Matthews Bills Would Tackle Issue of Students Dropping Out of School

DOVER – The only active public school teacher in the Delaware General Assembly introduced legislation Thursday aimed at reducing and preventing students from dropping out.

Rep. Sean Matthews filed a pair of bills designed to help schools identify students at risk of dropping out earlier and help connect students with available services.

House Bill 23 would require that students seeking to drop out of school participate in an “exit interview” with a school-based team in which alternatives to dropping out and/or additional supports, services and planning are discussed. During that interview, school officials would supply information regarding the likelihood of diminished earning potential and the increased likelihood of unemployment associated with dropping out.

House Bill 24 would require that schools schedule conferences with parents or guardians after five unexcused absences to perform an informal needs assessment with the family to determine what services in the school or community might help improve the student’s attendance. Under current law, parents or guardians aren’t notified until after 10 unexcused absences.

“Research and experience has shown that a student dropping out of high school is often a gradual process of disengagement between the student and school community. For the most part, students don’t just drop out because they reach 16 years of age and are allowed to drop out,” Rep. Matthews said.

“Reaching out and engaging these students and their parents before a situation becomes serious are critical to reducing and preventing students from dropping out in the first place. Waiting until 10 unexcused absences have accumulated isn’t getting in front of a potential problem. We must take positive steps to engage students and educate them on the significance of dropping out and the challenges it creates for them later in life.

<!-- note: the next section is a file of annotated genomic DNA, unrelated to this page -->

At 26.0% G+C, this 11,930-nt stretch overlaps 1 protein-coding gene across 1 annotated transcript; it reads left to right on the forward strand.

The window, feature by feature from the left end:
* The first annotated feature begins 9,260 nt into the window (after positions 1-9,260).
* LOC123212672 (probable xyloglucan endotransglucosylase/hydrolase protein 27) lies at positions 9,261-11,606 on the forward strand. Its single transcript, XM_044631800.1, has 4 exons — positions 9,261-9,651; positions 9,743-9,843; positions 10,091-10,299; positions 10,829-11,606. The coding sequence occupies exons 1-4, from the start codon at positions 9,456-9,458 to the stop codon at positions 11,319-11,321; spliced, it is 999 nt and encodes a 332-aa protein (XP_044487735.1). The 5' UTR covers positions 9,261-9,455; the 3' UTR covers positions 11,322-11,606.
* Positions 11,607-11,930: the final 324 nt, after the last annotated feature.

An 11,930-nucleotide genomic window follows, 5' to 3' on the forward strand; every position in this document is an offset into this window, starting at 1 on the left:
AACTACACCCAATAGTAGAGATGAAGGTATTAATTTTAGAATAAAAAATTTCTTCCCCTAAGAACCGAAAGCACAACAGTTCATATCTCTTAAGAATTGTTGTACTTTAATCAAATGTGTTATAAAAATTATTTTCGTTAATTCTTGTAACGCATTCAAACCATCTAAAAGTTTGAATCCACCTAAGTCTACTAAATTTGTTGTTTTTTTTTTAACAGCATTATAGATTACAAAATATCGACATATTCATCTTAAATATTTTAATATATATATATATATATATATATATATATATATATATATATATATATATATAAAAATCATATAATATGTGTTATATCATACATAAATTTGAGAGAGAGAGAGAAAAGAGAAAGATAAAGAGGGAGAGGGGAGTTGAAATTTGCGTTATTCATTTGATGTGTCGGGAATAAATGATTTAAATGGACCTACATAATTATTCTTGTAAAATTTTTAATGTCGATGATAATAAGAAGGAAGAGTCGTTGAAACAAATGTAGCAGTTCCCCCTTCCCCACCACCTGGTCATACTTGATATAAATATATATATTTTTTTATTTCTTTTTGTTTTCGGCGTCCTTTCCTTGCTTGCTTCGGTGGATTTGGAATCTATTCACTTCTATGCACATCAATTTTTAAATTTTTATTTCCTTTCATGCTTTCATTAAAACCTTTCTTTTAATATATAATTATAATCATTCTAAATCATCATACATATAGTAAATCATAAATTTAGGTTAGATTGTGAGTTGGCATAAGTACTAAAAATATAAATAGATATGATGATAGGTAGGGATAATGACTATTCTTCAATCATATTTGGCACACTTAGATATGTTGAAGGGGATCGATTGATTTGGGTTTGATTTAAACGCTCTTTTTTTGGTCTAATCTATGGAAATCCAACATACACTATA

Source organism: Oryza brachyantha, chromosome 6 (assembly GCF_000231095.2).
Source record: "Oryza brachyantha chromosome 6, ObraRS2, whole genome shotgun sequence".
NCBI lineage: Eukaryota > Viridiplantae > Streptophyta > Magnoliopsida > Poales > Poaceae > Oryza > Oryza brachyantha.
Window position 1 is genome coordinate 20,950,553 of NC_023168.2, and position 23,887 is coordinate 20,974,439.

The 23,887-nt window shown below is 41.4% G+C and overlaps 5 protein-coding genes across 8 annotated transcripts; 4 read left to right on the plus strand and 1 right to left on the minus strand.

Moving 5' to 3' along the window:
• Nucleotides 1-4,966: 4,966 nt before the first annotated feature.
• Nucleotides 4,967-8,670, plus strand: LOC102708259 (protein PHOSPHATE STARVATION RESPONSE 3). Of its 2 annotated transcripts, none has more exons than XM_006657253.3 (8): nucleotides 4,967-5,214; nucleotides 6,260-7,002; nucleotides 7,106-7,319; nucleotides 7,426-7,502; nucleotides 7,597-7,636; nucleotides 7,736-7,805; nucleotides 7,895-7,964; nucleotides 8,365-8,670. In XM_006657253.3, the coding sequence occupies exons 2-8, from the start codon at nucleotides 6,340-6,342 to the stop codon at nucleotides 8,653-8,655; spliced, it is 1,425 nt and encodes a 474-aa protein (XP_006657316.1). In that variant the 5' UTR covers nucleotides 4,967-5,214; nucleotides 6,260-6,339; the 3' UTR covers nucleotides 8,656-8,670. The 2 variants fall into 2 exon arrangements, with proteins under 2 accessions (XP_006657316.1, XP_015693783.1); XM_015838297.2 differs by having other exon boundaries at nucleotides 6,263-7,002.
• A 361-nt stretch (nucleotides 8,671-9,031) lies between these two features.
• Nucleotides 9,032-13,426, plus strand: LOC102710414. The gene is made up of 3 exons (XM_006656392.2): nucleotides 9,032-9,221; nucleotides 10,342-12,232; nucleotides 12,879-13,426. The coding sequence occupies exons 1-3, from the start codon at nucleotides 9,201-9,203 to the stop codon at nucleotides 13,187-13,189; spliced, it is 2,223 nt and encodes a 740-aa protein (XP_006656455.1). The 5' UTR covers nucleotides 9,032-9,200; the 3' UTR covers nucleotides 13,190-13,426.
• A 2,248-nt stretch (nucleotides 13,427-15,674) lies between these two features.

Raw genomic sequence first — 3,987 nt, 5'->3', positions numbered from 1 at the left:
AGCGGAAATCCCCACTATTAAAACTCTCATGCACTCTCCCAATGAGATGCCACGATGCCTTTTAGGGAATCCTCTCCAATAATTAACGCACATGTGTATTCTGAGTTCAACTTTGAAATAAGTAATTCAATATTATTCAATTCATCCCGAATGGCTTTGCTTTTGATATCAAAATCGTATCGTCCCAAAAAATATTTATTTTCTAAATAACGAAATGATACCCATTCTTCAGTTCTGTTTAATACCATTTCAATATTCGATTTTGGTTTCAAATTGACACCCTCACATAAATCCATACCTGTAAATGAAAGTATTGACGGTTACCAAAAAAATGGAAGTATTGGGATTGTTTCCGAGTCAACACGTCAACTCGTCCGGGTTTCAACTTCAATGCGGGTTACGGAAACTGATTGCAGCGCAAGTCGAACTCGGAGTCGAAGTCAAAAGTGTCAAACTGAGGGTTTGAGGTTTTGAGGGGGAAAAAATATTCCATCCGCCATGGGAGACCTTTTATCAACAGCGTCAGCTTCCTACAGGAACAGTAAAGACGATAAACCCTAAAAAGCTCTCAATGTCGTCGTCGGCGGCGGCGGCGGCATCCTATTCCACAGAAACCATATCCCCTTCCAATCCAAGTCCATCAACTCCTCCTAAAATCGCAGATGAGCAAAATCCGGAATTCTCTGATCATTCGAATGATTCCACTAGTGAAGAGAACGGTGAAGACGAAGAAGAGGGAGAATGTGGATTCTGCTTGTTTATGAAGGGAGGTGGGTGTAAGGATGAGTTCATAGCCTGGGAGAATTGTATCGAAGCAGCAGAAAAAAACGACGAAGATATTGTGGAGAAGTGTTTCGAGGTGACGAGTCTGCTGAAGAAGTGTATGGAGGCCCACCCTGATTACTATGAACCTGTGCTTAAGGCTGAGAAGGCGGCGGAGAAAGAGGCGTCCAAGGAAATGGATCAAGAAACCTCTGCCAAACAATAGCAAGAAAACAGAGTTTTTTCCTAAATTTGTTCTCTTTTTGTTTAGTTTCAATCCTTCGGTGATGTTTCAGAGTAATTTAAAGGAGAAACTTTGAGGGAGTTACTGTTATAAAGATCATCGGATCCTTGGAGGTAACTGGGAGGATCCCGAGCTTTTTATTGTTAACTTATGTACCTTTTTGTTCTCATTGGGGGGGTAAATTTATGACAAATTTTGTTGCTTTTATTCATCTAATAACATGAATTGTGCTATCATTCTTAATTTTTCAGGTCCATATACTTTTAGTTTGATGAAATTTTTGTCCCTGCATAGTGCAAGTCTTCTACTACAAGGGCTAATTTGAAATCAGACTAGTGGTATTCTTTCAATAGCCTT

According to the Delaware Department of Education, 2.2 percent of the nearly 40,000 students enrolled in grades 9-12 dropped out during the 2014-15 school year. This is near the record low of 2.1 percent for the 2013-14 school year. That is down from a high of 8.1 percent of high school students during the 1981-82 year and 6 percent during the 2003-04 school year.

The DOE report noted that student cited academic, personal and economic reasons for dropping out. Rep. Matthews said that an exit interview in which students are informed of the risks of leaving school, and of support services, interventions or programs that might assist the student in remaining enrolled, might reduce dropout rates even further.

HB 23 and 24 have been assigned to the House Education Committee. The General Assembly returns to session on January 10.